The fact that men have been the traditional financial agents for most marriages means that investment planning has become very male-oriented. Most of the financial planners are men who are used to working with other men. It is very easy for a male financial planner to slip into the habit of doing what they believe is best for their female clients without regard to what the client really wants or needs. Investors tend to guide women toward more narrow investment plans because they feel that women are not prepared to handle riskier options. Some planners can be outright disrespectful of female clients because they do not believe women understand the intricacies of investments.

Life Expectancy and Income Differences

The problem with this unfair treatment of women in the financial world is that women are more likely to need to handle their own investments sooner or later. Most women in the United States will outlive men by an average of 10 to 20 years. Since women tend to earn lower incomes than men, it is much more important for women to invest their money wisely so that they will be able to live comfortably once their spouses have passed. When a financial planner gives a woman bad advice, it can have a serious detrimental impact on her future.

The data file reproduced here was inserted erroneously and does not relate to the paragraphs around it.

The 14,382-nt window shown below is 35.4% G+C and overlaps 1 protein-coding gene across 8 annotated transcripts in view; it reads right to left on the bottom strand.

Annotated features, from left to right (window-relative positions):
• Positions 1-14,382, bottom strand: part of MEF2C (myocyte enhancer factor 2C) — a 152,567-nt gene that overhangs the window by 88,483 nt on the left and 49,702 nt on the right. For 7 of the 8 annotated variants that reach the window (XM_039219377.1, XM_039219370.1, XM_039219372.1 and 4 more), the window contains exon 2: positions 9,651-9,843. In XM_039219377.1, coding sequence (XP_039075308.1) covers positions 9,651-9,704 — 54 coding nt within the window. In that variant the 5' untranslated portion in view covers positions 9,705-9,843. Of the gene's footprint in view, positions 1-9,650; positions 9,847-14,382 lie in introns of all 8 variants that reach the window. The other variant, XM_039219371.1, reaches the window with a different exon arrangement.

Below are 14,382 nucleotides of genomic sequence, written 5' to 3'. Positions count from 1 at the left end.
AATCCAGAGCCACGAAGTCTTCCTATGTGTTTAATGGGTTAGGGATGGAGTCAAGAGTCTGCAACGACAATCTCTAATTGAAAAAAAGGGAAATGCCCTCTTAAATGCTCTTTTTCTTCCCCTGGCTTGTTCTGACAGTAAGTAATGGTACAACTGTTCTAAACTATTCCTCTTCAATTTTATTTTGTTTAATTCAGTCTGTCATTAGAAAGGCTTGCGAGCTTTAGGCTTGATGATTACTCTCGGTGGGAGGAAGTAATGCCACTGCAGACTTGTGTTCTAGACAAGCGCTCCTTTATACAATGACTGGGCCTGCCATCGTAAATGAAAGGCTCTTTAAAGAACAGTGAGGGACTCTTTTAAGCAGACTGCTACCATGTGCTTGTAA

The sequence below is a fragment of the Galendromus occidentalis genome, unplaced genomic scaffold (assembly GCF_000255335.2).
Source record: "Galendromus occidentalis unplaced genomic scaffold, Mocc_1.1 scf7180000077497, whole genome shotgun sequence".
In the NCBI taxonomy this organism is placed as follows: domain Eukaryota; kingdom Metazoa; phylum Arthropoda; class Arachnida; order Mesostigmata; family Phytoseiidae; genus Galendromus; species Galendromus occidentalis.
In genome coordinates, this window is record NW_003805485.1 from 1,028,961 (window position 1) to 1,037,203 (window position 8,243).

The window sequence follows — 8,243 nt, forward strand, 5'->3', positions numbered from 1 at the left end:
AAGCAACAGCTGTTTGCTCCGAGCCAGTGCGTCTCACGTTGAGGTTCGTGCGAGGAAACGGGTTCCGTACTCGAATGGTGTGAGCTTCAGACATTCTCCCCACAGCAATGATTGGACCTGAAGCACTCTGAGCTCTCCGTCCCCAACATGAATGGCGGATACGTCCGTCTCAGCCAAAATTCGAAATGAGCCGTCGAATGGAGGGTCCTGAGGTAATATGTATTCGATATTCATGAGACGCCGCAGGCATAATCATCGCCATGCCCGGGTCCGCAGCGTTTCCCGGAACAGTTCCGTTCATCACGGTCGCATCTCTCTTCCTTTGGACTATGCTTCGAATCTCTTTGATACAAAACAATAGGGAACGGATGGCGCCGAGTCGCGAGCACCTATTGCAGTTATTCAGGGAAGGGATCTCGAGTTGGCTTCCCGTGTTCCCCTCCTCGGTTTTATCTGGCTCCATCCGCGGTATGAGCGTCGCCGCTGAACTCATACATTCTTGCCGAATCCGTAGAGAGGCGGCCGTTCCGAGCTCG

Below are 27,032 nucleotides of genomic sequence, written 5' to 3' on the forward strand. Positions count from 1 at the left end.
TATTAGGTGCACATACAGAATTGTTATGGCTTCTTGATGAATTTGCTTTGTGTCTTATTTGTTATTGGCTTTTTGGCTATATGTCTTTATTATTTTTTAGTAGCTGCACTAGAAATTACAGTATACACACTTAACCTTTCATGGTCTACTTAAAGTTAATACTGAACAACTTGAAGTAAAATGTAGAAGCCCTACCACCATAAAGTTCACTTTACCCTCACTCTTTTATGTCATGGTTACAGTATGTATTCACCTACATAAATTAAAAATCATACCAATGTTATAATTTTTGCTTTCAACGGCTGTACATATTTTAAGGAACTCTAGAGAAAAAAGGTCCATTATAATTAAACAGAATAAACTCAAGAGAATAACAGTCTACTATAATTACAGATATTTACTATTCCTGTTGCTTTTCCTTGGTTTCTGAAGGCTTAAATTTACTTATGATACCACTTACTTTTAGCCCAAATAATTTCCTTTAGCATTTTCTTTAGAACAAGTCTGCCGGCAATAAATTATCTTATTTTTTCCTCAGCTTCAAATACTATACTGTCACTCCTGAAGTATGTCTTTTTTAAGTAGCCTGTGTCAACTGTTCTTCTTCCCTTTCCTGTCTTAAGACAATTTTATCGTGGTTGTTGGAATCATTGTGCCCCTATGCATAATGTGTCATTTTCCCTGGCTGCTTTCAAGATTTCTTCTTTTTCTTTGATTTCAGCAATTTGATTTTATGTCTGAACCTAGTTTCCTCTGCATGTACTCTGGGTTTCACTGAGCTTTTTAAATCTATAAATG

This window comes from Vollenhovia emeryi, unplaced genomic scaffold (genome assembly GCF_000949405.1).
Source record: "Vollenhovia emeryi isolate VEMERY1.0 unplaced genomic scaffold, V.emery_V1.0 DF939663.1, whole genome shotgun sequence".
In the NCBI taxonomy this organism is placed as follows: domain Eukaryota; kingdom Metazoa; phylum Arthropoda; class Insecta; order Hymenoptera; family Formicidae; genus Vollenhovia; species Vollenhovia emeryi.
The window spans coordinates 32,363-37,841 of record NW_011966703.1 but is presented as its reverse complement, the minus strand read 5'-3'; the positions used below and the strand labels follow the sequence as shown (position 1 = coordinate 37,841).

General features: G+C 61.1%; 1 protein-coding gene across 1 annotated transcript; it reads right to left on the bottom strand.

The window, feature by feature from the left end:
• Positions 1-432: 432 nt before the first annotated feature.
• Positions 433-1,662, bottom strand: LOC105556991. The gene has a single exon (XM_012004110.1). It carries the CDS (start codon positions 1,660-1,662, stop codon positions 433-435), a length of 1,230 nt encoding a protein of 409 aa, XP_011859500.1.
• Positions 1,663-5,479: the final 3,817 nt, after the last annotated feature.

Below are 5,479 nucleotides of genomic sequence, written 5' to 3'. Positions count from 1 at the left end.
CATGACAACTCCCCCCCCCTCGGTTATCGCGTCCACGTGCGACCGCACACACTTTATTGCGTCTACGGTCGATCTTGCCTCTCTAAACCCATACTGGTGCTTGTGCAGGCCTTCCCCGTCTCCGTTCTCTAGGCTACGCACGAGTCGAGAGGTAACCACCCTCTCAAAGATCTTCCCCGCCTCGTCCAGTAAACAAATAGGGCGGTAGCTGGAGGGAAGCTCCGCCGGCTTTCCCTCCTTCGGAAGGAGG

Communication Challenges

Sometimes the perceived discrimination is really a problem in communication. Since the financial world has always been primarily male, it can be challenging for a financial planner to deal effectively with a female client. Men process their thoughts and plans differently than women do.

Many veteran financial advisers are used to working in a fast-paced environment with men who want to cut to the bottom line quickly. Women tend to want their advisers to explain all of their options in more detail and discuss what would be the best choice. It can be difficult for an adviser to change his communication style to accommodate a female client.